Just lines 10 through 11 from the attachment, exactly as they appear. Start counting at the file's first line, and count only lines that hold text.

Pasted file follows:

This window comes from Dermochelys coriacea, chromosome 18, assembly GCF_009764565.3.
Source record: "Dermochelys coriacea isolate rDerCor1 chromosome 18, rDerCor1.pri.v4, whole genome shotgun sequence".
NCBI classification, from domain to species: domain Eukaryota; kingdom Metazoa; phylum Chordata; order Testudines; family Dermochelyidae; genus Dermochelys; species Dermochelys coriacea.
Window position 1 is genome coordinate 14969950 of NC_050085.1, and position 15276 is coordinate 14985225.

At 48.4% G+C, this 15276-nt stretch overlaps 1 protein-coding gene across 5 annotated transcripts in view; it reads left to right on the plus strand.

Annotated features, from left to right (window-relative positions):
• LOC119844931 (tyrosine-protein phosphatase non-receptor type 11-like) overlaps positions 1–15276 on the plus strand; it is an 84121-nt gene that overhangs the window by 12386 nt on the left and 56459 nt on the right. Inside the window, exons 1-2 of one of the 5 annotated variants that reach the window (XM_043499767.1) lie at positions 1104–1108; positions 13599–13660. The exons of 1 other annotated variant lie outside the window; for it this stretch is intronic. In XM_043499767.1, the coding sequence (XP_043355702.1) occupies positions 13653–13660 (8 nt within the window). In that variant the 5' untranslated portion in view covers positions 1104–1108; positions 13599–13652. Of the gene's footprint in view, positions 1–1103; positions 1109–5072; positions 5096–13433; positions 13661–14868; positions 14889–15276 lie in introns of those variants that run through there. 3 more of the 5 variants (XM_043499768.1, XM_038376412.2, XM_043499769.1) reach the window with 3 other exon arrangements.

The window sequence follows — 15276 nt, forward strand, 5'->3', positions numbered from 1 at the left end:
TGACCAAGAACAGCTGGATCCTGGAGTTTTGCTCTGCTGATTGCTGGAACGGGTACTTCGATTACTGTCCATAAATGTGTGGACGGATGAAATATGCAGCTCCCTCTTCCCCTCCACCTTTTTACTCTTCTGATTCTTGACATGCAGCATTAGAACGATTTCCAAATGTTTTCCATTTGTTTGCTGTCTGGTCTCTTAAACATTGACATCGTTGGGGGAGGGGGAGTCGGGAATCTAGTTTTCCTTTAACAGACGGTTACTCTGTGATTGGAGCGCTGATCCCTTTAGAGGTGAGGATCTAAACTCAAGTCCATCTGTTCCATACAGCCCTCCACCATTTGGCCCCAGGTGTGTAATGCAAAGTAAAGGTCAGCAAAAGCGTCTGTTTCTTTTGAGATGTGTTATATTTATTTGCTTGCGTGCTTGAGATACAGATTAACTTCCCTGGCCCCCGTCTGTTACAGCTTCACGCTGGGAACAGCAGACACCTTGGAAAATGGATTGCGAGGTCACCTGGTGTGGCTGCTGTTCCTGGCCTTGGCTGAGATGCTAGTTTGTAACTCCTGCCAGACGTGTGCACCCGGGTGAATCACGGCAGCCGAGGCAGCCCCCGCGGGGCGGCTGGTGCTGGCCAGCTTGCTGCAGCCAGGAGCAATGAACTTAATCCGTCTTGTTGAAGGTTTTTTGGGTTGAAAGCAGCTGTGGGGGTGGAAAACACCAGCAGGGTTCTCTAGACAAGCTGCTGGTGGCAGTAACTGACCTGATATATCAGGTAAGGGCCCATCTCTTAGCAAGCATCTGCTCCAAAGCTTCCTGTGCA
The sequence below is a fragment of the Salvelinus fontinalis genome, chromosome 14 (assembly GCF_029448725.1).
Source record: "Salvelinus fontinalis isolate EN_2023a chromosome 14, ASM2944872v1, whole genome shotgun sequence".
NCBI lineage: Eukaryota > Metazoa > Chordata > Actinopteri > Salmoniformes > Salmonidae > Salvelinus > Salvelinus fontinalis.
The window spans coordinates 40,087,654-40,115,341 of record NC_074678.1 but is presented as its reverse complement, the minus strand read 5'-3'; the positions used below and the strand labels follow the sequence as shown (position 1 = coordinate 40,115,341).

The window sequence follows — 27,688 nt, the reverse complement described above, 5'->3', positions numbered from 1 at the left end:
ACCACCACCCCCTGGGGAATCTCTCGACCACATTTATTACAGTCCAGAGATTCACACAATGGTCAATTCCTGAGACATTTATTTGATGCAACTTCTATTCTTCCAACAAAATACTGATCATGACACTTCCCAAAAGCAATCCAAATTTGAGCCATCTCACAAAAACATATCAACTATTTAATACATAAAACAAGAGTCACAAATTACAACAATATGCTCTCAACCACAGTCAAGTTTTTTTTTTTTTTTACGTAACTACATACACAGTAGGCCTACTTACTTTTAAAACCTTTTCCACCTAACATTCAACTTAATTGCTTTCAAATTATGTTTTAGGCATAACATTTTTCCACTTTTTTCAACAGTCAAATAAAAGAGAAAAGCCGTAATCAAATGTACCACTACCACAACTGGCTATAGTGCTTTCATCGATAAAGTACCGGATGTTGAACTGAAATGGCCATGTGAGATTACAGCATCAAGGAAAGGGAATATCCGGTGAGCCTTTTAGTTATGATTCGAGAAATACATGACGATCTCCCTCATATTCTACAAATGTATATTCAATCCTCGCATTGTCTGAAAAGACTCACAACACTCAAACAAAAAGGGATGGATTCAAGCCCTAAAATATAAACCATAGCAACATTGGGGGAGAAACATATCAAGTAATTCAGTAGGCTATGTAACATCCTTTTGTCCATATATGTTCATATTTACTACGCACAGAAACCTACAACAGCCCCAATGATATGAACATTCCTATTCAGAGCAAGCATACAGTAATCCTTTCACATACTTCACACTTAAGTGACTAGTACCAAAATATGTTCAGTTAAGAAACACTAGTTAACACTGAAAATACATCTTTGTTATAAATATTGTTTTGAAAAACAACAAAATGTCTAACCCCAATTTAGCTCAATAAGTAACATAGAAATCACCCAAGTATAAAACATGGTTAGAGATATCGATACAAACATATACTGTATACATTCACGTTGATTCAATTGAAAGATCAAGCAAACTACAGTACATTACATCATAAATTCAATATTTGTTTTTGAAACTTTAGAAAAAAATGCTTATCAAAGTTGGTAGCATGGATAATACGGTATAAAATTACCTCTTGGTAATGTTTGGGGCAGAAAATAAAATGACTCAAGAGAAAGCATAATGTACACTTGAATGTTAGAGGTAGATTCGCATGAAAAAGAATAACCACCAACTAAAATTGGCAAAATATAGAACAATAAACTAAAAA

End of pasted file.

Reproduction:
The sequence below is a fragment of the Salvelinus fontinalis genome, chromosome 14 (assembly GCF_029448725.1).
Source record: "Salvelinus fontinalis isolate EN_2023a chromosome 14, ASM2944872v1, whole genome shotgun sequence".